The Birth Narratives

Home > NT Biblical Studies Articles > The Birth Narratives
  • File

    Chilton, Bruce


    The Mamzer Jesus and His Birth

    "So why did some people accuse Jesus of being born of fornication (porneia, John 8:41)? Was it for the same reason he was called “son of Mary” in his own town (Mark 6:3) rather than “son of Joseph”? What emerges from both Rabbinic literature (supplemented by Origen) and the New Testament is that Jesus’ mother was clearly known and that the identity of his father was contested."
  • File

    Humphreys, Colin


    The Star of Bethlehem

    "Evidence from the Bible and astronomy suggests that the Star of Bethlehem was a comet which was visible in 5 BC, and described in ancient Chinese records. A comet uniquely fits the description in Matthew of a star which newly appeared, which travelled slowly through the sky against the star background and which 'stood over' Bethlehem. The evidence points to Jesus being bom in the period 9 March-4 May, 5 BC, probably around Passover time: 13-27 April, 5 BC. Birth in the spring is consistent with the account in Luke that there were shepherds living out in the fields nearby keeping watch over their flock by night. Birth in 5 BC also throws light upon the problem of the census of Caesar Augustus. A new chronology of the life of Christ is given which is consistent with the available evidence. This chronology suggests that Christ died close to his 37th birthday."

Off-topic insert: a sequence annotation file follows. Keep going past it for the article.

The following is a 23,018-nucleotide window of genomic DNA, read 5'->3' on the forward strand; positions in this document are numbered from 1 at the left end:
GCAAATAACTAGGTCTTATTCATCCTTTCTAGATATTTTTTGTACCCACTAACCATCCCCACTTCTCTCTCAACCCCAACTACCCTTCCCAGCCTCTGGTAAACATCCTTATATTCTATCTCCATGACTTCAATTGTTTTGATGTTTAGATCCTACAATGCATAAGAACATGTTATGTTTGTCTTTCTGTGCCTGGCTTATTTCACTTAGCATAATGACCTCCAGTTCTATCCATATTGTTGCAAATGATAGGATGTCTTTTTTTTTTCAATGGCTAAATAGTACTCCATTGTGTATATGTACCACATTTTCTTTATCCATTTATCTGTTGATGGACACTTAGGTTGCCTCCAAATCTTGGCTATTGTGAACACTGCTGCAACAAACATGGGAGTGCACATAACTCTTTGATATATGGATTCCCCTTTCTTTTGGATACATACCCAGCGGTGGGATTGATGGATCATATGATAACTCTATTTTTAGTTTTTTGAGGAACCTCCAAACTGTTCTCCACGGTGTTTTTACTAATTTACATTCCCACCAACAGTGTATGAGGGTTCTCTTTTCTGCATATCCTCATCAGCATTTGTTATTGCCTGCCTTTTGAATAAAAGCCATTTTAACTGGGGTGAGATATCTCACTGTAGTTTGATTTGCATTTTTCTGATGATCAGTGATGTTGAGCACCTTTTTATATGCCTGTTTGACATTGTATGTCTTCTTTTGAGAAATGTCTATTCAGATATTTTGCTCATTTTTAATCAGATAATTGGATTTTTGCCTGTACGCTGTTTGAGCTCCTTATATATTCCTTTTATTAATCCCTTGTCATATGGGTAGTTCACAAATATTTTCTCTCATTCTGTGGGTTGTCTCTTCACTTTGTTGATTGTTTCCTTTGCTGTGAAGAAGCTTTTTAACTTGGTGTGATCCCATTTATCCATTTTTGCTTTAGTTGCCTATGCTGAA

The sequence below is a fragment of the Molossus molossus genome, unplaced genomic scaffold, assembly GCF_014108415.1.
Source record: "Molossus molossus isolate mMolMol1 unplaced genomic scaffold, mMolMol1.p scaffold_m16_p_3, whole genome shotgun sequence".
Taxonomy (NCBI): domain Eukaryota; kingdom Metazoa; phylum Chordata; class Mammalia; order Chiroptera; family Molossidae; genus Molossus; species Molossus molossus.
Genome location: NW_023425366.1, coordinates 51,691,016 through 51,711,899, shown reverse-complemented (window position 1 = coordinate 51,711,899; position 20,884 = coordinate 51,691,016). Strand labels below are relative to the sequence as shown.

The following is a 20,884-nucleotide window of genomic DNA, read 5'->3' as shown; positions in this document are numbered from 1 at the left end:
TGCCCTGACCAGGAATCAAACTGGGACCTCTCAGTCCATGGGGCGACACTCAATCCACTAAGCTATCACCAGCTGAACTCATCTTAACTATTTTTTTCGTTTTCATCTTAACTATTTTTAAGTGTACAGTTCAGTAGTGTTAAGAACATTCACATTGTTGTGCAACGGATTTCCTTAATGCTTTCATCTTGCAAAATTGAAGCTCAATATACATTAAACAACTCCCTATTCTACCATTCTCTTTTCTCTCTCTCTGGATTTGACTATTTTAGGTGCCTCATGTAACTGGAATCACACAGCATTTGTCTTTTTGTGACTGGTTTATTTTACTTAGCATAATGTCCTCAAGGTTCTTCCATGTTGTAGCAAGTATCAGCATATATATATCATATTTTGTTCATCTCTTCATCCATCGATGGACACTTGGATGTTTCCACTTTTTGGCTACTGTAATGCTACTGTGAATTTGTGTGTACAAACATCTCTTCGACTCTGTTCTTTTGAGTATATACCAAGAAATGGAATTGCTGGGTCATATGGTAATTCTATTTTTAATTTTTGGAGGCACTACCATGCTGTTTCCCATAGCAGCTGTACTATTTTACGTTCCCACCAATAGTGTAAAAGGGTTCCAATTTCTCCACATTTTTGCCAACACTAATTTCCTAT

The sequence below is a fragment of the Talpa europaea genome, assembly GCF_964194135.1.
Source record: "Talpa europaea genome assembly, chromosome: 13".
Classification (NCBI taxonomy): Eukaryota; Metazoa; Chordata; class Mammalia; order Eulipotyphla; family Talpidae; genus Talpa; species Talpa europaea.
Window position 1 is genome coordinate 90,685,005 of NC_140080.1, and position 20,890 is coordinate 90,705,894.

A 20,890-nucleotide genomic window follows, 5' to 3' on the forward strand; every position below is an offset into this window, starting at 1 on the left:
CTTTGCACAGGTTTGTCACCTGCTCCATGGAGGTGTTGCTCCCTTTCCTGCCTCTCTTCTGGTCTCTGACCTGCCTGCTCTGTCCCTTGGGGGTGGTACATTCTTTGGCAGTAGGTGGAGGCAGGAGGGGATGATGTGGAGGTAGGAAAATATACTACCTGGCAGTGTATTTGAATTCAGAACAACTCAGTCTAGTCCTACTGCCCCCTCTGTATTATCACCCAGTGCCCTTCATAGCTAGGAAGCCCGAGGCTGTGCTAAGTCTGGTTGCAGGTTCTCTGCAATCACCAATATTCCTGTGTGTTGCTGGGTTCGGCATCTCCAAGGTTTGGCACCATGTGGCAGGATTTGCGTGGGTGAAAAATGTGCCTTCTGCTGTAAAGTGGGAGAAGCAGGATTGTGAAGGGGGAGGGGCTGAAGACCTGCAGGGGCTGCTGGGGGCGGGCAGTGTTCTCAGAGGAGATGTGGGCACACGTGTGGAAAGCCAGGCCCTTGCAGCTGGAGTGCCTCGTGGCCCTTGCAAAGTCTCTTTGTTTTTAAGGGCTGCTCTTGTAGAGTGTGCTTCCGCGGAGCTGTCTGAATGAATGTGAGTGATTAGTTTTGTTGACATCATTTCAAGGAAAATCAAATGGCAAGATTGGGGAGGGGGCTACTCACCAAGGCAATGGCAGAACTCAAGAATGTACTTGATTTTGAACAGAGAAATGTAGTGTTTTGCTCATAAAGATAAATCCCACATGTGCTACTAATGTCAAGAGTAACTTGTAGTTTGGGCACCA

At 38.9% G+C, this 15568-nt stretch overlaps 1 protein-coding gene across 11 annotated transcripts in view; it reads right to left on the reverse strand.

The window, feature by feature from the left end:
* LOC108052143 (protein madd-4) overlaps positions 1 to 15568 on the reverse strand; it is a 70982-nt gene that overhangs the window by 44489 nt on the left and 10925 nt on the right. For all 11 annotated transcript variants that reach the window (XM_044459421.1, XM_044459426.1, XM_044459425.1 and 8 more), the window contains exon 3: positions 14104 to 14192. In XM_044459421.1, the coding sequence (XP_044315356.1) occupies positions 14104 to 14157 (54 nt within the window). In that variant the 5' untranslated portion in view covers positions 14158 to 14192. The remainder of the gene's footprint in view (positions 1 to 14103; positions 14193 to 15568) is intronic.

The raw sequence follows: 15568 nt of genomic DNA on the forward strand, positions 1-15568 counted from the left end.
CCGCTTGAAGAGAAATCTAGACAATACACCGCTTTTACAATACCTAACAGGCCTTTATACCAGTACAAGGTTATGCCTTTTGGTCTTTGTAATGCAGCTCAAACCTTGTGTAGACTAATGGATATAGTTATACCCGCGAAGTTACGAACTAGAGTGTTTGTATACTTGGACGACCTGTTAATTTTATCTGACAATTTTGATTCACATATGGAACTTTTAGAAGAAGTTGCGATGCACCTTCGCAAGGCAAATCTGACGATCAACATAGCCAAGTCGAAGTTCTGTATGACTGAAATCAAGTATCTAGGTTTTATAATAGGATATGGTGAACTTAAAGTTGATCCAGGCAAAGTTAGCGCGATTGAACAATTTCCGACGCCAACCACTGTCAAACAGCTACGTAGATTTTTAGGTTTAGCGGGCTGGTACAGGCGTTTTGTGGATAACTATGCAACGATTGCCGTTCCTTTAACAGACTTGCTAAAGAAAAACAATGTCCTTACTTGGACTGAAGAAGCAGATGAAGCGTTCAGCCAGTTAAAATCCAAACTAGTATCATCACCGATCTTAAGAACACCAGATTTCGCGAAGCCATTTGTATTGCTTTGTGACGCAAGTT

• File

    Wright, N.T.


    God's Way of Acting

    "No one can prove, historically, that Mary was a virgin when Jesus was conceived. No one can prove, historically, that she wasn't. Science studies the repeatable; history bumps its nose against the unrepeatable. If the first two chapters of Matthew and the first two of Luke had never existed, I do not suppose that my own Christian faith, or that of the church to which I belong, would have been very different. But since they do, and since for quite other reasons I have come to believe that the God of Israel, the world's creator, was personally and fully revealed in and as Jesus of Nazareth, I hold open my historical judgment and say: If that's what God deemed appropriate, who am I to object?"
  • File

    Young, Brad H.


    "The Birth of the Messiah and the Song of Angels", Chapter 1 of Jesus the Jewish Theologian

    "The story of Jesus' birth in the gospels resonates with Jewish beliefs concerning God's plan of salvation and the promised coming of the messianic deliverer. The birth of the Messiah is by no means an ordinary affair. The event is marked by prophecy and angelic visitations. The song of the angels as told in Luke 2:14 expresses the inward yearnings of the Jewish people concerning the Messiah. These words of praise and adoration which define the messianic task have a rich Jewish background."